At lunch on the final day of the first Ashes Test, the action couldn’t have been more tightly poised—Australia needed 20 runs, England just a solitary wicket.
James Anderson ultimately struck the decisive blow to secure a 14-run win for the hosts in a topsy-turvy Test that saw three players stand out from the rest.
Ashton Agar (Australia)
We’ll be talking about Ashton Agar’s first international knock for years to come—especially if he goes on to become an Australian great. His total of 98, a Test record for a No. 11, propelled him into Ashes folklore before his career had barely begun.
It’s a story bordering on fantasy, albeit without the happy ending, given Agar was playing for little-known Henley Cricket Club just weeks prior to the opening Test as well as specialising as a bowler.
He stepped into the cauldron of an Ashes Test and singlehandedly pulled Australia back into contention. He embarrassed arguably the world’s strongest bowling lineup, and the only negative was his failure to convert his heroics into a deserved century.
The collective sigh of relief from Trent Bridge when Alastair Cook pulled a loose second-innings Agar shot into his clutches highlighted the impact of the little-known youngster. Even when returning to the pavilion after an abject score, by his lofty standards, of 14, Agar had still scored higher than three of his more experienced colleagues.
James Anderson (England)
Is there anyone better at tearing through the middle and bottom order than James Anderson? On this display, absolutely not. With Stuart Broad nursing a damaged shoulder during Australia’s first innings and Steven Finn’s near capitulation, Anderson steadied the wobbling ship to steer England to victory.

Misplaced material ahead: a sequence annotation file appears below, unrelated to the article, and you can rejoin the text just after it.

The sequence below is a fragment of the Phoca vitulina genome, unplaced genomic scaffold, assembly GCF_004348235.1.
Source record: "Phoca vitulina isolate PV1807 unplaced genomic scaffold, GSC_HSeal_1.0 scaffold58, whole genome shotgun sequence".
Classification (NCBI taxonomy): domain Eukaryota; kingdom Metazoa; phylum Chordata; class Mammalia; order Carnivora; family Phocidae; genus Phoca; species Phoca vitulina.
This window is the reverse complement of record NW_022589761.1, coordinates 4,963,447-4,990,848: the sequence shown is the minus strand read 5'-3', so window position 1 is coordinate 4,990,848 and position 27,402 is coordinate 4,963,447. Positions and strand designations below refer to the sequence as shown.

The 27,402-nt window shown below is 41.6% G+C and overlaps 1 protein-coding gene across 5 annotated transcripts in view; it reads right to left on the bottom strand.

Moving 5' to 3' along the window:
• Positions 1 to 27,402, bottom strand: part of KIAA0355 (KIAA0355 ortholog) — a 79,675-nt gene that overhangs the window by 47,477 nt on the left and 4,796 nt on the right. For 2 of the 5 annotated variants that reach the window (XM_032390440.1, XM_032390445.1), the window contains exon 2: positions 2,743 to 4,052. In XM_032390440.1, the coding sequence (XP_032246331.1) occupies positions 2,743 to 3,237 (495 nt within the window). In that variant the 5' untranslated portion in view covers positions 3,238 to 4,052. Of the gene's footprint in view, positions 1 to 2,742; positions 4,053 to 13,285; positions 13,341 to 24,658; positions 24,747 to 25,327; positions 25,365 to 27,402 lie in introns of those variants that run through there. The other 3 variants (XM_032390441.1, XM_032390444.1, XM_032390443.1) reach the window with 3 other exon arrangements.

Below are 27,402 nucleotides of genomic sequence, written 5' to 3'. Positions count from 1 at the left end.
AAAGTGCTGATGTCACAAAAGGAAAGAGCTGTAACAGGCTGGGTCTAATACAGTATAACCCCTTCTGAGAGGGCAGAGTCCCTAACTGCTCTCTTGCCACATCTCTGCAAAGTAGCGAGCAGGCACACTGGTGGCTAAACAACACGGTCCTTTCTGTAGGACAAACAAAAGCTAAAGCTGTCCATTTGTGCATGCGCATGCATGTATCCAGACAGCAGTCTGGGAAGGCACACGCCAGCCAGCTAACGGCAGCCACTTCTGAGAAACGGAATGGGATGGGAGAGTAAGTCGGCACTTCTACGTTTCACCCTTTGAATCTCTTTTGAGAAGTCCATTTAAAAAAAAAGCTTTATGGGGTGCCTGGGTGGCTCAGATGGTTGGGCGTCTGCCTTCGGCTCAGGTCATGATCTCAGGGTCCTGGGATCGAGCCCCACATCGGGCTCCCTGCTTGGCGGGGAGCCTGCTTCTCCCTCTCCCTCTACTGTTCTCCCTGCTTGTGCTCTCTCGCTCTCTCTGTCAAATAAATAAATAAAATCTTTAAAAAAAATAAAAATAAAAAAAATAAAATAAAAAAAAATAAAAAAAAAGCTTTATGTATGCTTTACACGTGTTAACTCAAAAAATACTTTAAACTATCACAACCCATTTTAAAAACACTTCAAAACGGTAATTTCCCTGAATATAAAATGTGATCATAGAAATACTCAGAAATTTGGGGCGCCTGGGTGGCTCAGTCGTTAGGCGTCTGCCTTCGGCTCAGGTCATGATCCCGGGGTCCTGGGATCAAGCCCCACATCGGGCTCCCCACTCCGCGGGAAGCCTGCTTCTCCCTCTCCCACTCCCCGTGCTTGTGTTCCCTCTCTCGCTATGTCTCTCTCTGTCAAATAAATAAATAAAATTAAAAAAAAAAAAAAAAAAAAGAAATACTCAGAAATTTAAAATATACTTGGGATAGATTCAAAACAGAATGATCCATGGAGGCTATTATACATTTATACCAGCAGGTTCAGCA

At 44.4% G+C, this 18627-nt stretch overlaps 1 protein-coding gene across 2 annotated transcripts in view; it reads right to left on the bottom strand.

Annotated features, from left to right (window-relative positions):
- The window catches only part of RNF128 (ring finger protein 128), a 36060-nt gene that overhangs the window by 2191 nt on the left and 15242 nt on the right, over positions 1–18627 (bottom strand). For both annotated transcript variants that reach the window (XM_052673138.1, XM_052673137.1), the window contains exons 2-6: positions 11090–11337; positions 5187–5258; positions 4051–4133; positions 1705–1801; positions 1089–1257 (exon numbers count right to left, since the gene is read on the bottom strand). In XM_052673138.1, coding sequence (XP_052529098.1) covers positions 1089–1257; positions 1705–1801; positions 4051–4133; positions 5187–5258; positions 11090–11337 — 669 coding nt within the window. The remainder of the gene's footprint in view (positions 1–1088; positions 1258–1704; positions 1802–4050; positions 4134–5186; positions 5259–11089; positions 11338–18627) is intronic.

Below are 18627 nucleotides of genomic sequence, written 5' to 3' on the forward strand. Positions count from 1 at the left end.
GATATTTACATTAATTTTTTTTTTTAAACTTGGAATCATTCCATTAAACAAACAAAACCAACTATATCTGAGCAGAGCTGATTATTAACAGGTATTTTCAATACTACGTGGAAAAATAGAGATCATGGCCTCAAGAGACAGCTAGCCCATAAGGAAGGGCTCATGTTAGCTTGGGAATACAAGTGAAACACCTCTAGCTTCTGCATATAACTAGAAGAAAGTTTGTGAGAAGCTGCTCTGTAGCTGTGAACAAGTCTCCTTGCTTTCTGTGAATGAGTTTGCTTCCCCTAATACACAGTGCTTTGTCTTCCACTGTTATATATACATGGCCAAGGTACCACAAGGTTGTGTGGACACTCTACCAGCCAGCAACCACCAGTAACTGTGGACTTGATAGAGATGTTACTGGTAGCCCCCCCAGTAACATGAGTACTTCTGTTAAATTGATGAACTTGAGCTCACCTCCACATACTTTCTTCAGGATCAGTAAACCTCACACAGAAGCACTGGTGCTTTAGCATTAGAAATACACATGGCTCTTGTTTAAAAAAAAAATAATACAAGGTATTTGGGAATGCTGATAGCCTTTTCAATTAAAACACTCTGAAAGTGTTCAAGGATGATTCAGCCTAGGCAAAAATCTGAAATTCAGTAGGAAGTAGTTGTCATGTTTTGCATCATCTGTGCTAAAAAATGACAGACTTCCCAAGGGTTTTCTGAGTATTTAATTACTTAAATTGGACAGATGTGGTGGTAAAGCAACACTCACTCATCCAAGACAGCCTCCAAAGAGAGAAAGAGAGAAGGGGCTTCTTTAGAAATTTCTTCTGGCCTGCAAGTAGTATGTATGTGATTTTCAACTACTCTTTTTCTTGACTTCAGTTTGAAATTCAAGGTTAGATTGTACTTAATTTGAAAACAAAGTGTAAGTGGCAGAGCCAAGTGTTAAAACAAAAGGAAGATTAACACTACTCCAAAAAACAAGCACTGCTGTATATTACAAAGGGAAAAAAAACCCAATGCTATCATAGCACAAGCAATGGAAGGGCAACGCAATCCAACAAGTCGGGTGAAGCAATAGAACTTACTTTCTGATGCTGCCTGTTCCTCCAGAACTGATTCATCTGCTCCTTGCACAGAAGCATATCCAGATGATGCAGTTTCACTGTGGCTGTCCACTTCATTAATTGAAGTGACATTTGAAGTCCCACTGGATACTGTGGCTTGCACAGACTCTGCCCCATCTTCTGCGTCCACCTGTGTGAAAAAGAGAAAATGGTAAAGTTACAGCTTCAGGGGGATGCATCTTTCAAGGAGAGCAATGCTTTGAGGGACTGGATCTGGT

Had captain Alastair Cook pulled him from the attacking lineup on the final morning, England would have fallen to defeat. His 10 wickets dwarfed the contribution of his teammates, and he’s already firmly on the path to claiming the man of the series award.
His ability to capitalise on momentum and dismiss batsman one after the other is crucial to England’s hopes. And any accusations that he doesn’t take big wickets were dispelled when he bowled the final delivery to dismiss the immovable Brad Haddin as Australia scented victory.
Ian Bell (England)
England have one man to thank for saving their second innings. Well two actually after umpire Aleem Dar inexplicably failed to spot Stuart Broad’s edge, but for now the plaudits should go solely to Ian Bell. His century got the home side’s Test back on track and was the only triple-figure score in the entire match.
He had a scare or two, surviving an lbw shout before being dropped, but on a tricky wicket he dug in and led England to a respectable total when they were in danger of capitulating.
The million dollar question of course still remains: Had Broad walked would England have won the first Test? Probably not, but Bell’s resilience to the Australian attack was commendable and proved that England have strength in the batting order behind Cook and Jonathan Trott.
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